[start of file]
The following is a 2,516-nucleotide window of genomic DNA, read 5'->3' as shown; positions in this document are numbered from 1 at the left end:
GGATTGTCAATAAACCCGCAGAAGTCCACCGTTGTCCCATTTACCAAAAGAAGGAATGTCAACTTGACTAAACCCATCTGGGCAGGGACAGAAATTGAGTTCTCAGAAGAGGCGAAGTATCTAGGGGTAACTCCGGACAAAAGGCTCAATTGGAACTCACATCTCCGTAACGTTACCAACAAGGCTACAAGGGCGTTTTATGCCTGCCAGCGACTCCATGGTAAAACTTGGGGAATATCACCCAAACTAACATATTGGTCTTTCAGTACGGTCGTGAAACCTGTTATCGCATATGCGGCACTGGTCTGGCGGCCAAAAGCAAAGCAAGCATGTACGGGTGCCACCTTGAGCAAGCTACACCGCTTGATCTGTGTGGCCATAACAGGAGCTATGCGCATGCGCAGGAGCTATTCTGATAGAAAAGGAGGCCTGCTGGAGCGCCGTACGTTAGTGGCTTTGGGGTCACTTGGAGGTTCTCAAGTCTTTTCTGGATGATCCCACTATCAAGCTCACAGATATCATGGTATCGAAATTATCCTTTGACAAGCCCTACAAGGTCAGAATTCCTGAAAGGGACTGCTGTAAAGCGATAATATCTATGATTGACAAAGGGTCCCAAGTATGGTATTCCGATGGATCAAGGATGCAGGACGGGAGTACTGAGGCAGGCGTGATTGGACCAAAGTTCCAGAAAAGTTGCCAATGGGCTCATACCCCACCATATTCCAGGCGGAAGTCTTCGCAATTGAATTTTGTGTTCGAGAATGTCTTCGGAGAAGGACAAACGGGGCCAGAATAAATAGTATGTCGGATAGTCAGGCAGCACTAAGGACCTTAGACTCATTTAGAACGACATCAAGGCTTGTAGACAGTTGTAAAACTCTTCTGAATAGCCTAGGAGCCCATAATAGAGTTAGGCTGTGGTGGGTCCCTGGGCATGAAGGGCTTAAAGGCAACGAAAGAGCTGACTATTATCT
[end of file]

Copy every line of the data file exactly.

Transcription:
The following is a 2,516-nucleotide window of genomic DNA, read 5'->3' as shown; positions in this document are numbered from 1 at the left end:
GGATTGTCAATAAACCCGCAGAAGTCCACCGTTGTCCCATTTACCAAAAGAAGGAATGTCAACTTGACTAAACCCATCTGGGCAGGGACAGAAATTGAGTTCTCAGAAGAGGCGAAGTATCTAGGGGTAACTCCGGACAAAAGGCTCAATTGGAACTCACATCTCCGTAACGTTACCAACAAGGCTACAAGGGCGTTTTATGCCTGCCAGCGACTCCATGGTAAAACTTGGGGAATATCACCCAAACTAACATATTGGTCTTTCAGTACGGTCGTGAAACCTGTTATCGCATATGCGGCACTGGTCTGGCGGCCAAAAGCAAAGCAAGCATGTACGGGTGCCACCTTGAGCAAGCTACACCGCTTGATCTGTGTGGCCATAACAGGAGCTATGCGCATGCGCAGGAGCTATTCTGATAGAAAAGGAGGCCTGCTGGAGCGCCGTACGTTAGTGGCTTTGGGGTCACTTGGAGGTTCTCAAGTCTTTTCTGGATGATCCCACTATCAAGCTCACAGATATCATGGTATCGAAATTATCCTTTGACAAGCCCTACAAGGTCAGAATTCCTGAAAGGGACTGCTGTAAAGCGATAATATCTATGATTGACAAAGGGTCCCAAGTATGGTATTCCGATGGATCAAGGATGCAGGACGGGAGTACTGAGGCAGGCGTGATTGGACCAAAGTTCCAGAAAAGTTGCCAATGGGCTCATACCCCACCATATTCCAGGCGGAAGTCTTCGCAATTGAATTTTGTGTTCGAGAATGTCTTCGGAGAAGGACAAACGGGGCCAGAATAAATAGTATGTCGGATAGTCAGGCAGCACTAAGGACCTTAGACTCATTTAGAACGACATCAAGGCTTGTAGACAGTTGTAAAACTCTTCTGAATAGCCTAGGAGCCCATAATAGAGTTAGGCTGTGGTGGGTCCCTGGGCATGAAGGGCTTAAAGGCAACGAAAGAGCTGACTATTATCT